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SNB's cap exit a challenge for exporters, Swiss government says
[ZURICH] The Swiss National Bank's decision to give up its cap on the franc hands constitutes a particular challenge for the export and tourism sector, the government said.
The Swiss central bank stunned markets yesterday by abolishing its three year-old cap of 1.20 per euro, causing the franc to soar against the the common currency.
"The government's economic committee trusts the central bank will guarantee price stability while taking economic developments into account," it said in a statement. The cap was a "good, though always temporary instrument," that gave companies the ability to plan ahead, according to the government.
The European Union is Switzerland's biggest trading partner, and for years Swiss manufacturers and the tourism sector have struggled to retain business in the face of an unfavorable exchange rate. The SNB set the currency cap in September 2011 after the franc nearly touched parity with the euro, threatening to choke off exports.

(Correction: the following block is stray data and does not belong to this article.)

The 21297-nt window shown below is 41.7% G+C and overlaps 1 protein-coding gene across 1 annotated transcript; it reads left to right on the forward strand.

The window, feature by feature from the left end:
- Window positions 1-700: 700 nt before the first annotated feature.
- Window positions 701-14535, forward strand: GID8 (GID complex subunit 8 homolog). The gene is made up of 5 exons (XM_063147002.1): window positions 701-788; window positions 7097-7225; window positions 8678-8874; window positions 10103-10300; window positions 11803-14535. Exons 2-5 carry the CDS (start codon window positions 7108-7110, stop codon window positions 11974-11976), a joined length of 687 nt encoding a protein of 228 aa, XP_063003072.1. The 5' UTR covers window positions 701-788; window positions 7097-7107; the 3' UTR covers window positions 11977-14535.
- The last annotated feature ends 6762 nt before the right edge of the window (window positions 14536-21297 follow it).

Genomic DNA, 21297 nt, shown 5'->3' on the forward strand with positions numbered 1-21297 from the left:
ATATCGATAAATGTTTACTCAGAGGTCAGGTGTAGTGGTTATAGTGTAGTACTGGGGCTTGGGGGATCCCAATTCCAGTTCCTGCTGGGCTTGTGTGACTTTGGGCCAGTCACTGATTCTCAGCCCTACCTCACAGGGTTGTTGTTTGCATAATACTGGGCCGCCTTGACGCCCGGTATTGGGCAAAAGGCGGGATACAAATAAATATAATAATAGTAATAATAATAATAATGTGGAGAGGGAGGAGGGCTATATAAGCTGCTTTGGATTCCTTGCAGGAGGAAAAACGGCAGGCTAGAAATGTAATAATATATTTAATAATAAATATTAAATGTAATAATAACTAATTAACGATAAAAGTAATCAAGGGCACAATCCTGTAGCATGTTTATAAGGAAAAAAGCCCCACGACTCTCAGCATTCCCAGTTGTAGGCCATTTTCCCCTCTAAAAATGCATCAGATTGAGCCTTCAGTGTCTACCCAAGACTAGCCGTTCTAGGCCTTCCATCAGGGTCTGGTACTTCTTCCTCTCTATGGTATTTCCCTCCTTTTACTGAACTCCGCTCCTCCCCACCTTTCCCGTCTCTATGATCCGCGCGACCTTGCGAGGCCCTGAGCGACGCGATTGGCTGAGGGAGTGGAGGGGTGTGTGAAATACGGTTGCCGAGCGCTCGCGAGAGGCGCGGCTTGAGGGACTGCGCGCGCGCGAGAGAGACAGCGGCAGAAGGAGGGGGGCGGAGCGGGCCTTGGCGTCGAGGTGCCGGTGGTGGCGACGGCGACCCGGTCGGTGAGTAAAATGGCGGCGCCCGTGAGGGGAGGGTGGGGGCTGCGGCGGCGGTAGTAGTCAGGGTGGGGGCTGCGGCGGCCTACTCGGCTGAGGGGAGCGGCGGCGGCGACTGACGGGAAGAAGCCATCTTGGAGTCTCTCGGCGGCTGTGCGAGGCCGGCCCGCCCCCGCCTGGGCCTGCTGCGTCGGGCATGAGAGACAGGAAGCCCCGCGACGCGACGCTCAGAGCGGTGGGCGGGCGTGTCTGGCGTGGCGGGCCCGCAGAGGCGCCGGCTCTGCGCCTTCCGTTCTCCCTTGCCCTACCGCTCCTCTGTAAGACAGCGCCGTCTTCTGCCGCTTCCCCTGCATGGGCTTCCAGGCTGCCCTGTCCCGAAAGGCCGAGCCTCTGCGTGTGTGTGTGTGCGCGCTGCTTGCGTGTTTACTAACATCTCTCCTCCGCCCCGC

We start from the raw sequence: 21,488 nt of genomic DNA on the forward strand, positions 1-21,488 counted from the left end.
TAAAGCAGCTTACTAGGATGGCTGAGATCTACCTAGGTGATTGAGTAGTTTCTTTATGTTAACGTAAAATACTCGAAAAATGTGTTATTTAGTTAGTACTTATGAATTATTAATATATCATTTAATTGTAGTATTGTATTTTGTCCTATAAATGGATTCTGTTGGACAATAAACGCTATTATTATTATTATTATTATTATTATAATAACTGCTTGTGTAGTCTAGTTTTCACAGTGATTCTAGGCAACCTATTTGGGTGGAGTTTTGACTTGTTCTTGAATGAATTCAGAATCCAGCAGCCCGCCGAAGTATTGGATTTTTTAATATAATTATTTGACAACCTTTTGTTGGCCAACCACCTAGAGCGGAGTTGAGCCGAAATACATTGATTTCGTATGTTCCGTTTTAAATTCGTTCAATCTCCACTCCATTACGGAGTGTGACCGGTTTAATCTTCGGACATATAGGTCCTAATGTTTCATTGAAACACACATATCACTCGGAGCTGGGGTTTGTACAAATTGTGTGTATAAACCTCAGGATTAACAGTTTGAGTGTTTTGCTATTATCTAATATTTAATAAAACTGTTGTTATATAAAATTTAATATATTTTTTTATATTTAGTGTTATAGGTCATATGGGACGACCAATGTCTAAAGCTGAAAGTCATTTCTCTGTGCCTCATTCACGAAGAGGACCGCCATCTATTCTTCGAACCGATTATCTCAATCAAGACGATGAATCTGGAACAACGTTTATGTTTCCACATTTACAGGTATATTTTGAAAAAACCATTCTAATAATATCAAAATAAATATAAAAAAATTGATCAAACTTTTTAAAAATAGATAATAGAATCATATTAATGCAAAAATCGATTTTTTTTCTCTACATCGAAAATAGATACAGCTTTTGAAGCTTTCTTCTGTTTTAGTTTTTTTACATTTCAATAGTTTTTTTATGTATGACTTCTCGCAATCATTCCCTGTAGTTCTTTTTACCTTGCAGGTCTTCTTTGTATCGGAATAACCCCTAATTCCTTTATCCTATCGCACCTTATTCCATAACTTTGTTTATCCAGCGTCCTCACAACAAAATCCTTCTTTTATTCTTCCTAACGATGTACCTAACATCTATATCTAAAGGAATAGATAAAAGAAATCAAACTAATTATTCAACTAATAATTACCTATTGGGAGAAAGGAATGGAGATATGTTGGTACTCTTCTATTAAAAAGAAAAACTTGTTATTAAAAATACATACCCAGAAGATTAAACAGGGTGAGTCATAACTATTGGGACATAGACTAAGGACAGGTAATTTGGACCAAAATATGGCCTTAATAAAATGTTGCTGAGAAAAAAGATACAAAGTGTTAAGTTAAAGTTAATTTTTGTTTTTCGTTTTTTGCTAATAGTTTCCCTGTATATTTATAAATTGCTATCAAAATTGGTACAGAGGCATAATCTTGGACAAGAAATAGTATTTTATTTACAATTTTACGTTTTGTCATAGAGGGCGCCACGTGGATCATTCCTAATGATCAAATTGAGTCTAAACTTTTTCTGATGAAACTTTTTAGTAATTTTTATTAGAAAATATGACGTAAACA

Hotel and restaurant managers, particularly in ski resorts, have complained of a decline in guests in recent years as European vacationers opted for less expensive destinations in neighboring France, Italy and Austria.
The SNB's mandate is for keeping inflation positive yet below 2 per cent.
The Swiss government is made up of five parties, including the Social Democrats, or SP, and the European Union-skeptic Swiss People's Party, SVP. They differed in their reactions to yesterday's news.
"The SNB is playing with fire," the SP said in an e- mailed statement, adding that Switzerland is at risk of "catastrophic consequences for the economy and jobs." By contrast, Thomas Matter, Chairman of Neue Helvetische Bank AG and SVP member of parliament, called the exit "a very courageous decision," Neue Zuercher Zeitung reported.